Posted by: reefrescue | March 1, 2011

Florida Governor Rick Scott invites winter-weary northerners to come and swim in Florida’s sewage

Feb 28 2011; Tallahassee, FL – After a brutally harsh winter for many Americans, Florida Governor Rick Scott and VISIT FLORIDA®, the state’s official tourism marketing corporation, have organized the “Share a Little Sunshine Tour” to invite those hit hardest by this year’s unseasonably cold weather to defrost in sunny Florida.  Governor Scott and the rest of the “Sunshine Ambassadors” will start their two-day tour March 1 in Orlando and make stops in Washington, D.C., Philadelphia, New York City and Chicago.  Read more:

Along the southeast Florida coast five ocean outfall pipes discharge over 300,000,000 gallons-a-day of partially treated sewage into the coastal waters. 

According to the Florida Department of Environmental Protection: “239,000 acres of coral reefs and associated reef resources lie within a four-county area that stretches more than100 miles from the northern boundary of Biscayne National Park in Miami-Dade County to the St. Lucie Inlet in Martin County. These reefs are part of the third longest reef system in the world which annually sustains more than 71,000 jobs and generates $6.3 billion dollars in sales and income for Florida.”

In a ceremony held at the 2008 International Coral Reef Symposium, Ft. Lauderdale, then Florida Governor Charlie Crist signed into law legislation ending the practice of dumping inadequately treated sewage from ocean outfall pipes into Florida’s coastal waters.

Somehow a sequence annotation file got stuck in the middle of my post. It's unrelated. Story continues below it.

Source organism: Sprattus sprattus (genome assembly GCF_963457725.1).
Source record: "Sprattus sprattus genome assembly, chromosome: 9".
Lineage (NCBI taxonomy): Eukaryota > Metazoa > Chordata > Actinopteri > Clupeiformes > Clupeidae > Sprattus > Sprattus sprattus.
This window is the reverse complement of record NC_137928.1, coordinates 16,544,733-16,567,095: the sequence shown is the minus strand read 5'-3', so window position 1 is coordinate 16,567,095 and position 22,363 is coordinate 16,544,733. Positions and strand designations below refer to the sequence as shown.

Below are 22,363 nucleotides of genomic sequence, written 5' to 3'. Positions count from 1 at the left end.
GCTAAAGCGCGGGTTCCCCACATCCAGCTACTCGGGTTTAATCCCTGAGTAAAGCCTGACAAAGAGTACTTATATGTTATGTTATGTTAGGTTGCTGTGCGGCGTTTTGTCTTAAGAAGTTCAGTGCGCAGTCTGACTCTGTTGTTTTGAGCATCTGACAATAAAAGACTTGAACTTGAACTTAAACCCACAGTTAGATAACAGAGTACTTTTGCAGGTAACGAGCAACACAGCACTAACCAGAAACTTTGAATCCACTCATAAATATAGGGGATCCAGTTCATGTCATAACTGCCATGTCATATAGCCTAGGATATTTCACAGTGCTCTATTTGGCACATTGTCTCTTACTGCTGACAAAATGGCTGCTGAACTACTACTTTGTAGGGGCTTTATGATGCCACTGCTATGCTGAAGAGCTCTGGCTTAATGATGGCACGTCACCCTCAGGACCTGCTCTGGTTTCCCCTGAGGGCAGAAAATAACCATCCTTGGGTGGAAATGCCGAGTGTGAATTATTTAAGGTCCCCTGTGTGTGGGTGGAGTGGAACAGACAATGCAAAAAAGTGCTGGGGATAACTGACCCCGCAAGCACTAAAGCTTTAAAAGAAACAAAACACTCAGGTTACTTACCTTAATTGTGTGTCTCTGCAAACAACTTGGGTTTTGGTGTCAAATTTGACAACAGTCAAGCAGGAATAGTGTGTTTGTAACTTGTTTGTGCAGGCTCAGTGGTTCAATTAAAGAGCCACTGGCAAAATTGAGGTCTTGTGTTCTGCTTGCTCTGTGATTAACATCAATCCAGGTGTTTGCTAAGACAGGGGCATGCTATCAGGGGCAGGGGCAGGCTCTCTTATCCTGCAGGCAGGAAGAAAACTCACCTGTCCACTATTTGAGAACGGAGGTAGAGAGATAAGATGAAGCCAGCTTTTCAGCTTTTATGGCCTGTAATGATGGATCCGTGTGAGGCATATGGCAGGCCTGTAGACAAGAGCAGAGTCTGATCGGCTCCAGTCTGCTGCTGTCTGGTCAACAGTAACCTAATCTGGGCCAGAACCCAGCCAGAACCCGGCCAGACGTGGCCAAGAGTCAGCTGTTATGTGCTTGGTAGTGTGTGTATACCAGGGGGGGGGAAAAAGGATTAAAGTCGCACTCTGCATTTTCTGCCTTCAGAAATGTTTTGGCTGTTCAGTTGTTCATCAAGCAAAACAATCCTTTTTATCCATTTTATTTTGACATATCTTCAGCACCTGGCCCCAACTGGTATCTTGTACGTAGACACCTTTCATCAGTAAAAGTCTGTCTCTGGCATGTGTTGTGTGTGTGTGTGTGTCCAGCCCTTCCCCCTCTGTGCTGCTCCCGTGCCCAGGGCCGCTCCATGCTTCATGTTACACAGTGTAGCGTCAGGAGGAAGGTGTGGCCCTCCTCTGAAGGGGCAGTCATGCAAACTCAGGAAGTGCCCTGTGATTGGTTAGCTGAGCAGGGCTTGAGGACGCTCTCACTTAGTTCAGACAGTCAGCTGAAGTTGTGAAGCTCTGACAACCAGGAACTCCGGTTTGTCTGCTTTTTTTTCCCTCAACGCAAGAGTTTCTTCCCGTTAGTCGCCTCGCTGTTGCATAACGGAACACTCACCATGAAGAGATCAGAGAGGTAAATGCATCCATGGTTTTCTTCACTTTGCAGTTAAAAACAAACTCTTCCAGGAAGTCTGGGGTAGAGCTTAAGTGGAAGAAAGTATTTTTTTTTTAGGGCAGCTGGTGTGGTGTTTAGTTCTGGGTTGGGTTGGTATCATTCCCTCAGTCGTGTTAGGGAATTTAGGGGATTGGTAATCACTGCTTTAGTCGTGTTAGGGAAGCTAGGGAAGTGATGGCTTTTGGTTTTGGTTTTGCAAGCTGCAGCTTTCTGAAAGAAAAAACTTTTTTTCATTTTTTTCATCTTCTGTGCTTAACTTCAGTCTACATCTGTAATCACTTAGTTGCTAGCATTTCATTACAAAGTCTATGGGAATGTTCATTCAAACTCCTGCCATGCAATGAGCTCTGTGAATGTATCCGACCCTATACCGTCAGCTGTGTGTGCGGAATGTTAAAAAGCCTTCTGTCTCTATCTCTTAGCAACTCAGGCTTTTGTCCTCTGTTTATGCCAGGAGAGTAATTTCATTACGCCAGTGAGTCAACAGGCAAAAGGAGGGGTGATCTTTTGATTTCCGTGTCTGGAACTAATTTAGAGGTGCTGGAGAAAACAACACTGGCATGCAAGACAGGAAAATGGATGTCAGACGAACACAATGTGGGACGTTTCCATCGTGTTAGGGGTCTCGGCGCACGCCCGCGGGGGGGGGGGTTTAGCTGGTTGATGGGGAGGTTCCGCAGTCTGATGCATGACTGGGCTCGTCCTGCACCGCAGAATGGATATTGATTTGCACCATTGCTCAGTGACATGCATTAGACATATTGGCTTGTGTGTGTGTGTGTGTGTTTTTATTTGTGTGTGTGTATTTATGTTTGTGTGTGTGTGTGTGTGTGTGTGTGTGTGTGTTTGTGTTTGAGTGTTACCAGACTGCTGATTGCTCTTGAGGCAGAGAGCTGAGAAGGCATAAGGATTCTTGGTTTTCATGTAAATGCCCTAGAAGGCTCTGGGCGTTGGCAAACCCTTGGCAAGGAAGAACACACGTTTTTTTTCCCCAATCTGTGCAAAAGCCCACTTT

The signing was hailed by the hundreds of coral reef scientists gathered from across the globe who attended the international conference.

Now the Florida Legislature is moving to derail the ocean outfall legislation

Three years later Florida’s newly elected Senator Miguel Diaz de la Portilla of Miami introduced bill SB 796 designed to delay the implementation of the 2008 legislation and allow the continued dumping of sewage into Florida waters until 2030. An identical House bill HB 613 was filed by Representative Carlos Trujillo, also of Miami.

SB 796 doesn’t deny the sewage is killing the costal environment, in fact the bill states:

“The Legislature also finds that discharge of domestic wastewater through ocean outfalls compromises the coastal environment, quality of life, and local economies that depend on those resources. The Legislature declares that more stringent treatment and management requirements for such domestic wastewater and the subsequent, timely elimination of ocean outfalls as a primary means of domestic wastewater discharge are in the public interest.”

What the pro-sewage lobby, led by Miami-Dade County, is saying is that it just costs too much to protect Florida’s coral reefs and coastal tourism economy. This is the same county that can afford to build a new half billion dollar sports stadium for the Florida Marlins baseball team (as long as the team agrees to change their name to the “Miami Marlins”).

Tell Rick Scott what you think about Senate Bill SB 796:

Tell VISIT FLORIDA®, the state’s official tourism marketing corporation:


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